Louisiana Gov. Bobby Jindal is hearing from all sides regarding a new law he signed that slaps a blow to public education in the state by allowing about half the state’s students to ditch their public schools and divert the tax dollars away from those public schools and toward the religious private schools they attend.
Criticism is, of course, coming in from public educators, but the head of the Interfaith Alliance called the program “bad for religious freedom” in an open letter to the governor today:
Let me be clear: I am not appalled that a Christian school is teaching its students that God created the Earth. Children in my church learn that every Sunday. I am appalled that these schools are teaching theology as science; and they’re doing so with government money, my tax dollars. Teaching the theology of Creationism is part of the mission of religious schools, and religious education more broadly—I defend with my life’s work their right to teach future generations about their faith. But they should not receive financial support from our government to do so.
The letter’s writer, C. Welton Gaddy, is not only the alliance’s president, but he’s also a baptist minister at a church in Louisiana. He claims the use of tax dollars to fund religious education violates the First Amendment and will ultimately be the destruction of faith-based schools in Louisiana:
What often gets lost in the conversation around school vouchers is the negative impact they can have on religious schools. In the short term, having new revenue streams is of course helpful to private schools, but the fact is that with government money comes government regulation, which can open religious schools up to all kinds of threats to their autonomy that it is in religion’s best interest to avoid.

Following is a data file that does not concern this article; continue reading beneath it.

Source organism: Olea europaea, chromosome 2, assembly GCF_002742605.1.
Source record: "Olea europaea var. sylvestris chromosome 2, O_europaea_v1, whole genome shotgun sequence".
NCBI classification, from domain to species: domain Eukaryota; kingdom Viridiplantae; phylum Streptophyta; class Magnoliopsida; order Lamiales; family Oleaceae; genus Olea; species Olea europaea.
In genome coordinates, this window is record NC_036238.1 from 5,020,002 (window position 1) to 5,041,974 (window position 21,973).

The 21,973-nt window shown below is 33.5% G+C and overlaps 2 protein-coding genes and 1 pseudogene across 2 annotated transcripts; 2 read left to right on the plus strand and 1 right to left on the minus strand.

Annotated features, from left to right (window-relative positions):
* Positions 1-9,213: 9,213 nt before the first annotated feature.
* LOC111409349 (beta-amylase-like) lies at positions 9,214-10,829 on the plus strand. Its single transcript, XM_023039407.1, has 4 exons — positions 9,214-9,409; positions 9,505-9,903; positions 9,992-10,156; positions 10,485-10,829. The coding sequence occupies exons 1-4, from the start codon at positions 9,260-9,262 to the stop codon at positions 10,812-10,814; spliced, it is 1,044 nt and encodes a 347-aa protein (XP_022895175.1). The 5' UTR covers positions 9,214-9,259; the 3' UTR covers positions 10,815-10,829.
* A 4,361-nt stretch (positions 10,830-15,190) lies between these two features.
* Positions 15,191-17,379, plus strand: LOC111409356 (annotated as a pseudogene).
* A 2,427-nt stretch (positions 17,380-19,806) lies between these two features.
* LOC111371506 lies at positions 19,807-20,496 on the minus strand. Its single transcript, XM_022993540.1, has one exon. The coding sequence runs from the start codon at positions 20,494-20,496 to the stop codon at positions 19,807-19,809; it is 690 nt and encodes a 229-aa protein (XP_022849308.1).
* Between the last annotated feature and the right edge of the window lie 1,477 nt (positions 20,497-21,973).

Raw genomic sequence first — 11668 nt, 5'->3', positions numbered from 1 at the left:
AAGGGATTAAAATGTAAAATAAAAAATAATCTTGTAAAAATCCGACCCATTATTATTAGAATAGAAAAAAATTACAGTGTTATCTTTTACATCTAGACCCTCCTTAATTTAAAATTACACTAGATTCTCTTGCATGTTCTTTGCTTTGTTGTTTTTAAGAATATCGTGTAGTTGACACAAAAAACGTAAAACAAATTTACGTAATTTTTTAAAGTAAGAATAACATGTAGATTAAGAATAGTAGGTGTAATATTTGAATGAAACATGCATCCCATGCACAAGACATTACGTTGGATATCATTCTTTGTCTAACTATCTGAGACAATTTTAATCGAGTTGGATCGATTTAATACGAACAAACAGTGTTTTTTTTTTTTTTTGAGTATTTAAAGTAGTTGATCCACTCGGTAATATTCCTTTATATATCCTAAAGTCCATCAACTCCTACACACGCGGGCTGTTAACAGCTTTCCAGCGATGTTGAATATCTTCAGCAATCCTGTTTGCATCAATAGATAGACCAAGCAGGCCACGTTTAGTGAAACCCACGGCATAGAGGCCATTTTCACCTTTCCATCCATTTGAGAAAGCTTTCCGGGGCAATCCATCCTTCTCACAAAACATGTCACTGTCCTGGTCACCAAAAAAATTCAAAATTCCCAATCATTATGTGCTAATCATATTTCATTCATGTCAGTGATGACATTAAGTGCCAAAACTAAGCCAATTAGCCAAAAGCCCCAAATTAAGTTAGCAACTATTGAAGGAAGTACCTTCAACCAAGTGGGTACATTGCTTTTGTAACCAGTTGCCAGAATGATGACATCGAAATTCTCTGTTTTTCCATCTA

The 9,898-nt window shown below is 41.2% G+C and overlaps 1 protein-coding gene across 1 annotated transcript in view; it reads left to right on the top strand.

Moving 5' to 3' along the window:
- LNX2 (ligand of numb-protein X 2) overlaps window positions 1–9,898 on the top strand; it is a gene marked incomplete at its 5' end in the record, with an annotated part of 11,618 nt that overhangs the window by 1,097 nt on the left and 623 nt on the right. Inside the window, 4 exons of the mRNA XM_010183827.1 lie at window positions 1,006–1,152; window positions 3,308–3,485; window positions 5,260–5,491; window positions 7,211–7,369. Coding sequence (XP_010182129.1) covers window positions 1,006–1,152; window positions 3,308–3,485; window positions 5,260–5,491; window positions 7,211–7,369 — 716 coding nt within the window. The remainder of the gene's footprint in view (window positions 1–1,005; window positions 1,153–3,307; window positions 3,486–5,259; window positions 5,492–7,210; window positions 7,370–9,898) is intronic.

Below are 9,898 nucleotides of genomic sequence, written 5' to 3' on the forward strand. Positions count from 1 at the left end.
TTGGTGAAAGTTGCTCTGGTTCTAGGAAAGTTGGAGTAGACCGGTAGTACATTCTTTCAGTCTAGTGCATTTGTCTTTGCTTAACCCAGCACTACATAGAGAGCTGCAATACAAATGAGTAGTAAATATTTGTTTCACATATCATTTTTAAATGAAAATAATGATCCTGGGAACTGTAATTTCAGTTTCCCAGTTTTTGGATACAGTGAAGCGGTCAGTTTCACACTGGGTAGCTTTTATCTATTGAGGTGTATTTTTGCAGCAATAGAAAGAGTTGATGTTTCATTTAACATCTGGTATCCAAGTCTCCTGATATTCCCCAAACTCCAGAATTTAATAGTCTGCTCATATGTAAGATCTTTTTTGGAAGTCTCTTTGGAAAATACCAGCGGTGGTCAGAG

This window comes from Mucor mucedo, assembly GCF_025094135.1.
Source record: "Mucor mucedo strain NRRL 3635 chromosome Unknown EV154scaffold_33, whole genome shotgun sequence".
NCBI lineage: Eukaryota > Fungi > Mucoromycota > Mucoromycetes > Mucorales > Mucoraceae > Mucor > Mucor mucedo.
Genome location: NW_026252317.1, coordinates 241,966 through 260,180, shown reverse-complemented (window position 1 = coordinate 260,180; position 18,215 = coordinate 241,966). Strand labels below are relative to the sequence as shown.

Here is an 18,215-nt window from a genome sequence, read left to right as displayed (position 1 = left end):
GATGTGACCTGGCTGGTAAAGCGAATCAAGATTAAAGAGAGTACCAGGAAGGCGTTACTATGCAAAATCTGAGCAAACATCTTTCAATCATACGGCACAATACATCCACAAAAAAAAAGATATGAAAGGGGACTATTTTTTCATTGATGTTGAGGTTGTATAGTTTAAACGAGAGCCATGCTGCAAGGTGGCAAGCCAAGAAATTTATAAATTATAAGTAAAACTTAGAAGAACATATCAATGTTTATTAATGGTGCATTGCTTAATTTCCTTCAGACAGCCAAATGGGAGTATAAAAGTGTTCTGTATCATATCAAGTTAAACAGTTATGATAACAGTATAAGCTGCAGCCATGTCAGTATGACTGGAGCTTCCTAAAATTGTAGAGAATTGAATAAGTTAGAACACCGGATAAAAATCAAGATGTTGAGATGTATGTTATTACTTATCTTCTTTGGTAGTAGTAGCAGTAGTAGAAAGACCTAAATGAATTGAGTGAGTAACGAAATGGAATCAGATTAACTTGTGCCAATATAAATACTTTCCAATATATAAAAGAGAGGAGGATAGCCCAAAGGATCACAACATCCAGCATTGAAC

The letter ultimately calls into question the doctrines of Young Earth Creationism that are reportedly being taught at these religious schools in Louisiana. These doctrines hold that the Earth is no more than about 10,000 years old. Although these doctrines may have religious value, scientists in the world these Louisiana students will soon enter laugh at the ideas.
From a Christian standpoint, if God is truth (see some quotes from the Bible on BibleGateway.com if you would like to understand where Christians, including Gov Jindal, should stand), then the facts, including evolution, the fossil record, and carbon dating to billions, not thousands, of years, must be compatible with that truth.
I wrote more than a dozen years ago, if the facts are not compatible with your doctrines, then no matter how much you want to hold onto those doctrines, they are not the truth. God’s not trying to teach lies, I’m pretty sure, so God’s not going to use people who misstate facts intentionally to spread the love he taught us to share with each other.
As Rev. Gaddy puts it, in the letter reprinted in the Washington Post,
… [R]ight now, our nation is at a place in history in which all of us truly need to learn how to get along with each other and work together for the good of our nation despite our differences in religion, ethnicity, race, and income. Besides preparing our children and young people to be proficient in math, science, grammar, thinking, and communication skills, public education has no greater role than enabling us to work and walk together despite obvious diversity. Many of the private schools in Louisiana that you are supporting with millions of dollars of vouchers are honestly saying upfront that their mission is sectarian education that promotes one faith over another and makes no effort to commend the common good.
Photo: NEW ORLEANS—Louisiana Gov. Bobby Jindal speaks to delegates at the Southern Republican Leadership Conference, April 9, 2010. Many of the Republican Party’s most prominent members spoke at the conference, which ran from April 8–11. (Cheryl Gerber/Getty Images)